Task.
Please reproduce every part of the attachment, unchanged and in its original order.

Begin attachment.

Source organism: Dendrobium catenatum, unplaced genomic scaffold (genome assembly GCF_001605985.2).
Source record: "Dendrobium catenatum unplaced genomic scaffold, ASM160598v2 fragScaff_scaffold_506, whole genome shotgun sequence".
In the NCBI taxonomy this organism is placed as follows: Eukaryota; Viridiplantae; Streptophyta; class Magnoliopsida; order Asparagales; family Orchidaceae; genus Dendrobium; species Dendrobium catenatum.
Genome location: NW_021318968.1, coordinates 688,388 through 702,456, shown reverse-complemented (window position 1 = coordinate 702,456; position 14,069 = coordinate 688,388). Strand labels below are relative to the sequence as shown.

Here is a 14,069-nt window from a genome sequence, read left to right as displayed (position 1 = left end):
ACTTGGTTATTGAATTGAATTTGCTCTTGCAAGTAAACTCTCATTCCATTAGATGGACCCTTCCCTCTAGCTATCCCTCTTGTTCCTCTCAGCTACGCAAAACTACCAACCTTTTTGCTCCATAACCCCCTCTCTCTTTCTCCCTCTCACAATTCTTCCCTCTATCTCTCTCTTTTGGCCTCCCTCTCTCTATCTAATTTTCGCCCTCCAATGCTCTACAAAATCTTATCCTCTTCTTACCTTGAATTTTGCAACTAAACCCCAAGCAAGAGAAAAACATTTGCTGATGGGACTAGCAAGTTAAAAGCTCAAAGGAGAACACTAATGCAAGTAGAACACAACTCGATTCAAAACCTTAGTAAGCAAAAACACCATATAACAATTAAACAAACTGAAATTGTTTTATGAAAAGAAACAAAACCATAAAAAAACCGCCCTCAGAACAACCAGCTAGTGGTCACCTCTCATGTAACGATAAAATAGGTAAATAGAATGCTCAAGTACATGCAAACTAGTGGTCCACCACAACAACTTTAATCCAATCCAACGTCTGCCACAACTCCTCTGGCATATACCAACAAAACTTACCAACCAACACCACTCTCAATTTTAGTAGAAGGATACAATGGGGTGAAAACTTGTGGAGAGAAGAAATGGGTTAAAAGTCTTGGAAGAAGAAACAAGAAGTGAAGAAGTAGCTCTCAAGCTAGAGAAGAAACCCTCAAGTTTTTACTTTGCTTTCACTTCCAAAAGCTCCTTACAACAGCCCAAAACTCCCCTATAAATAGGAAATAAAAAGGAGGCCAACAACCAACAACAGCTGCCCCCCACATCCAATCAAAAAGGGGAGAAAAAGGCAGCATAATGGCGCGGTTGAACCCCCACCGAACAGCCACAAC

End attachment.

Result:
Source organism: Dendrobium catenatum, unplaced genomic scaffold (genome assembly GCF_001605985.2).
Source record: "Dendrobium catenatum unplaced genomic scaffold, ASM160598v2 fragScaff_scaffold_506, whole genome shotgun sequence".
In the NCBI taxonomy this organism is placed as follows: Eukaryota; Viridiplantae; Streptophyta; class Magnoliopsida; order Asparagales; family Orchidaceae; genus Dendrobium; species Dendrobium catenatum.
Genome location: NW_021318968.1, coordinates 688,388 through 702,456, shown reverse-complemented (window position 1 = coordinate 702,456; position 14,069 = coordinate 688,388). Strand labels below are relative to the sequence as shown.

Here is a 14,069-nt window from a genome sequence, read left to right as displayed (position 1 = left end):
ACTTGGTTATTGAATTGAATTTGCTCTTGCAAGTAAACTCTCATTCCATTAGATGGACCCTTCCCTCTAGCTATCCCTCTTGTTCCTCTCAGCTACGCAAAACTACCAACCTTTTTGCTCCATAACCCCCTCTCTCTTTCTCCCTCTCACAATTCTTCCCTCTATCTCTCTCTTTTGGCCTCCCTCTCTCTATCTAATTTTCGCCCTCCAATGCTCTACAAAATCTTATCCTCTTCTTACCTTGAATTTTGCAACTAAACCCCAAGCAAGAGAAAAACATTTGCTGATGGGACTAGCAAGTTAAAAGCTCAAAGGAGAACACTAATGCAAGTAGAACACAACTCGATTCAAAACCTTAGTAAGCAAAAACACCATATAACAATTAAACAAACTGAAATTGTTTTATGAAAAGAAACAAAACCATAAAAAAACCGCCCTCAGAACAACCAGCTAGTGGTCACCTCTCATGTAACGATAAAATAGGTAAATAGAATGCTCAAGTACATGCAAACTAGTGGTCCACCACAACAACTTTAATCCAATCCAACGTCTGCCACAACTCCTCTGGCATATACCAACAAAACTTACCAACCAACACCACTCTCAATTTTAGTAGAAGGATACAATGGGGTGAAAACTTGTGGAGAGAAGAAATGGGTTAAAAGTCTTGGAAGAAGAAACAAGAAGTGAAGAAGTAGCTCTCAAGCTAGAGAAGAAACCCTCAAGTTTTTACTTTGCTTTCACTTCCAAAAGCTCCTTACAACAGCCCAAAACTCCCCTATAAATAGGAAATAAAAAGGAGGCCAACAACCAACAACAGCTGCCCCCCACATCCAATCAAAAAGGGGAGAAAAAGGCAGCATAATGGCGCGGTTGAACCCCCACCGAACAGCCACAAC